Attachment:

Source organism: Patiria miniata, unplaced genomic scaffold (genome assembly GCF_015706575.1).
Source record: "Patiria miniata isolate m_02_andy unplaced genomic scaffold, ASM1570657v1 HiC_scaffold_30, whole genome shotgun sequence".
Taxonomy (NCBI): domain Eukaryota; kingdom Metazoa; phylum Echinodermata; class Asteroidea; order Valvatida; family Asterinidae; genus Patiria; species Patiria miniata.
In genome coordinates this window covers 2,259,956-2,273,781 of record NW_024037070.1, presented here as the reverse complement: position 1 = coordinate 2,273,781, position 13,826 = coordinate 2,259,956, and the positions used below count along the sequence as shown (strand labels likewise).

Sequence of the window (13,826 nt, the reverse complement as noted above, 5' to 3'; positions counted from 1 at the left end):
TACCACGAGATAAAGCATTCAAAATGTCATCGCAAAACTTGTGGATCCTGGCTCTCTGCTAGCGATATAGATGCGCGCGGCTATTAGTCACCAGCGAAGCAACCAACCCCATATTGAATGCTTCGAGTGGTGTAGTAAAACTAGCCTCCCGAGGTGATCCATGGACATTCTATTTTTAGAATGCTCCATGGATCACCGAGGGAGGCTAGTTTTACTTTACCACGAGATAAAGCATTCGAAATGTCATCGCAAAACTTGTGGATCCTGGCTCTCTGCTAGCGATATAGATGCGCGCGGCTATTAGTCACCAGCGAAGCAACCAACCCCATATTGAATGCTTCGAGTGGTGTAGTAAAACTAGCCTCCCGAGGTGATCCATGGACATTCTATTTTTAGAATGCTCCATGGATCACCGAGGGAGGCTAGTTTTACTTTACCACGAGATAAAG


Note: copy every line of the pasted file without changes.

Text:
Source organism: Patiria miniata, unplaced genomic scaffold (genome assembly GCF_015706575.1).
Source record: "Patiria miniata isolate m_02_andy unplaced genomic scaffold, ASM1570657v1 HiC_scaffold_30, whole genome shotgun sequence".
Taxonomy (NCBI): domain Eukaryota; kingdom Metazoa; phylum Echinodermata; class Asteroidea; order Valvatida; family Asterinidae; genus Patiria; species Patiria miniata.
In genome coordinates this window covers 2,259,956-2,273,781 of record NW_024037070.1, presented here as the reverse complement: position 1 = coordinate 2,273,781, position 13,826 = coordinate 2,259,956, and the positions used below count along the sequence as shown (strand labels likewise).

Sequence of the window (13,826 nt, the reverse complement as noted above, 5' to 3'; positions counted from 1 at the left end):
TACCACGAGATAAAGCATTCAAAATGTCATCGCAAAACTTGTGGATCCTGGCTCTCTGCTAGCGATATAGATGCGCGCGGCTATTAGTCACCAGCGAAGCAACCAACCCCATATTGAATGCTTCGAGTGGTGTAGTAAAACTAGCCTCCCGAGGTGATCCATGGACATTCTATTTTTAGAATGCTCCATGGATCACCGAGGGAGGCTAGTTTTACTTTACCACGAGATAAAGCATTCGAAATGTCATCGCAAAACTTGTGGATCCTGGCTCTCTGCTAGCGATATAGATGCGCGCGGCTATTAGTCACCAGCGAAGCAACCAACCCCATATTGAATGCTTCGAGTGGTGTAGTAAAACTAGCCTCCCGAGGTGATCCATGGACATTCTATTTTTAGAATGCTCCATGGATCACCGAGGGAGGCTAGTTTTACTTTACCACGAGATAAAG